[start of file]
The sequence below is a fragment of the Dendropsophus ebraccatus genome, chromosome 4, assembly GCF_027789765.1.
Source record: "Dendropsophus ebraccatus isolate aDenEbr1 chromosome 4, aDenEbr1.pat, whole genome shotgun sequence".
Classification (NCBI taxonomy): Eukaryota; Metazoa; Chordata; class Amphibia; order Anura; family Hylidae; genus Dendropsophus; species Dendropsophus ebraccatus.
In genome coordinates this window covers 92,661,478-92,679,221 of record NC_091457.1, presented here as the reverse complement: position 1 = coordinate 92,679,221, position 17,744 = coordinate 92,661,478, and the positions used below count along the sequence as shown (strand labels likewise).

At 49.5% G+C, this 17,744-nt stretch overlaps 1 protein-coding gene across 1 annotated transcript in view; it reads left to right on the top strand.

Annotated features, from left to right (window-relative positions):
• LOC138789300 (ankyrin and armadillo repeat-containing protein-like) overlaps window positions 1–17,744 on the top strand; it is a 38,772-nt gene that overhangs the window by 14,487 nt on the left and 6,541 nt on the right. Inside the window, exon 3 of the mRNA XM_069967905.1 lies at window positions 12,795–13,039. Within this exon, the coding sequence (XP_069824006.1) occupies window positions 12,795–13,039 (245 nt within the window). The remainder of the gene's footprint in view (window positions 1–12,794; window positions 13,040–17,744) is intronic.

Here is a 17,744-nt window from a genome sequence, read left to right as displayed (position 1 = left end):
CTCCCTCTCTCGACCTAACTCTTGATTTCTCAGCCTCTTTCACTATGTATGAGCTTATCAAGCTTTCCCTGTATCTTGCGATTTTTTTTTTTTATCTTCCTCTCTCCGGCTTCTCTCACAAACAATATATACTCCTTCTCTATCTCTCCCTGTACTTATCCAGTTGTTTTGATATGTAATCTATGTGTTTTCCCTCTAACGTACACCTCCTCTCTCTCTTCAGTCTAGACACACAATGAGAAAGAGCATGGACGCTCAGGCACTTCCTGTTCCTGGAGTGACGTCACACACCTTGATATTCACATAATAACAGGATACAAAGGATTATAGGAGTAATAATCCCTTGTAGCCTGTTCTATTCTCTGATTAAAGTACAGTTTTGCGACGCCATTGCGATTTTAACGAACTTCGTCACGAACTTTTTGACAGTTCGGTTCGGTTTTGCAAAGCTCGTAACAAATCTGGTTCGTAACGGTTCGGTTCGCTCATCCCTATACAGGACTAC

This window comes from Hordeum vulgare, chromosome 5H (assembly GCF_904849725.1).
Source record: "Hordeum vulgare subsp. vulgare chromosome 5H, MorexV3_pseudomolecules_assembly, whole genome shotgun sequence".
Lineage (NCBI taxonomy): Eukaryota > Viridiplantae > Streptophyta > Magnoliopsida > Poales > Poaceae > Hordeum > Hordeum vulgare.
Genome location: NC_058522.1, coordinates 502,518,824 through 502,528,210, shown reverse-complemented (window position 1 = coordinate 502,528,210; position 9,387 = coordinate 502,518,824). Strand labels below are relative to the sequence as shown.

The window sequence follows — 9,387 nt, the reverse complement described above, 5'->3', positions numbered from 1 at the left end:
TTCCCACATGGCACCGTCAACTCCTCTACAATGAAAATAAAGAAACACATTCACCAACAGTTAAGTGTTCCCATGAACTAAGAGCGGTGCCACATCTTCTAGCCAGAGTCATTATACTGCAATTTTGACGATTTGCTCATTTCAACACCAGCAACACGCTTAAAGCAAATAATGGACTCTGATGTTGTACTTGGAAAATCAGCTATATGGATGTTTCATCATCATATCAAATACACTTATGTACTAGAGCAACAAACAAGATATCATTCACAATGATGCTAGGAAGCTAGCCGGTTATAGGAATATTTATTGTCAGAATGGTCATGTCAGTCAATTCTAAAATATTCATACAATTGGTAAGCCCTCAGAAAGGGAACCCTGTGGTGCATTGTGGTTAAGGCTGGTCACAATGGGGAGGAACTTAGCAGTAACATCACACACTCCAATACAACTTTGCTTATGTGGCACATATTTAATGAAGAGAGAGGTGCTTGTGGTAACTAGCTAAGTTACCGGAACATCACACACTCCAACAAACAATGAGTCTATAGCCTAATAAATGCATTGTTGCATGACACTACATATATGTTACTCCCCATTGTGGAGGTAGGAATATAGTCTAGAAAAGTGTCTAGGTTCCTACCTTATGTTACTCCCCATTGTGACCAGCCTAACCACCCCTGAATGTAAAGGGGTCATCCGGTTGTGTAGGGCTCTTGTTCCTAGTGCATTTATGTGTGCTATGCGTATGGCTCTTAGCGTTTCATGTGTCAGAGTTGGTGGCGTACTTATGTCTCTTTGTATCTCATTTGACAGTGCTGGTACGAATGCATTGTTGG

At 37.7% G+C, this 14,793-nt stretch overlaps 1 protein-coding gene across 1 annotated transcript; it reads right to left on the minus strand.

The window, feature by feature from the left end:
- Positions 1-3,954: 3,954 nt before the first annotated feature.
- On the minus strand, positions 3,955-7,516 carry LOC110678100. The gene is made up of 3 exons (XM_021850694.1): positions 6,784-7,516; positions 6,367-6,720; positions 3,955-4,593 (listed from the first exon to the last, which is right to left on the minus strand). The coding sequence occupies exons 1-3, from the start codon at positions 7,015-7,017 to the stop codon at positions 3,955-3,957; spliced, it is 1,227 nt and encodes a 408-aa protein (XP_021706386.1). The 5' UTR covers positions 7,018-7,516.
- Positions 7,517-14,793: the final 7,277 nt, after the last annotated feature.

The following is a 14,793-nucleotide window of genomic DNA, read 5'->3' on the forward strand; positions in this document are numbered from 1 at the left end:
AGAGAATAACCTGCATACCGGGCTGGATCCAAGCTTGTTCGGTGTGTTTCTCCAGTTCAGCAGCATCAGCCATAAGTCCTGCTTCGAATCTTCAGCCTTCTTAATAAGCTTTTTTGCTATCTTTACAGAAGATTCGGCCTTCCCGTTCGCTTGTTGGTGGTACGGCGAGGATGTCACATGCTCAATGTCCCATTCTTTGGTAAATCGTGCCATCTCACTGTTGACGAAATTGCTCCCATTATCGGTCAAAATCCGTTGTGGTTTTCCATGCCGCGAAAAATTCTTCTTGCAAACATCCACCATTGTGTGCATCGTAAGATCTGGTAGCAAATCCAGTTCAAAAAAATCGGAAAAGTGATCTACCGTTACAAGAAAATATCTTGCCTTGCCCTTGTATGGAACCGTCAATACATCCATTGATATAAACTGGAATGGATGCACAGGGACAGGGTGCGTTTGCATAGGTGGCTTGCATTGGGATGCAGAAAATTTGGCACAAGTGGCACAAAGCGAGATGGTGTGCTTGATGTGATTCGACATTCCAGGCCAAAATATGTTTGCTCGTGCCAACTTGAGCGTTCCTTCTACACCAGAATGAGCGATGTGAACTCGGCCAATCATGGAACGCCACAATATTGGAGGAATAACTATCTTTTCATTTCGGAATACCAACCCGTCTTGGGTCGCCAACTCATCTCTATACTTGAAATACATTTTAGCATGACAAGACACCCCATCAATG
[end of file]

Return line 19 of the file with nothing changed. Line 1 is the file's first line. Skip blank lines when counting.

- On the minus strand, positions 3,955-7,516 carry LOC110678100. The gene is made up of 3 exons (XM_021850694.1): positions 6,784-7,516; positions 6,367-6,720; positions 3,955-4,593 (listed from the first exon to the last, which is right to left on the minus strand). The coding sequence occupies exons 1-3, from the start codon at positions 7,015-7,017 to the stop codon at positions 3,955-3,957; spliced, it is 1,227 nt and encodes a 408-aa protein (XP_021706386.1). The 5' UTR covers positions 7,018-7,516.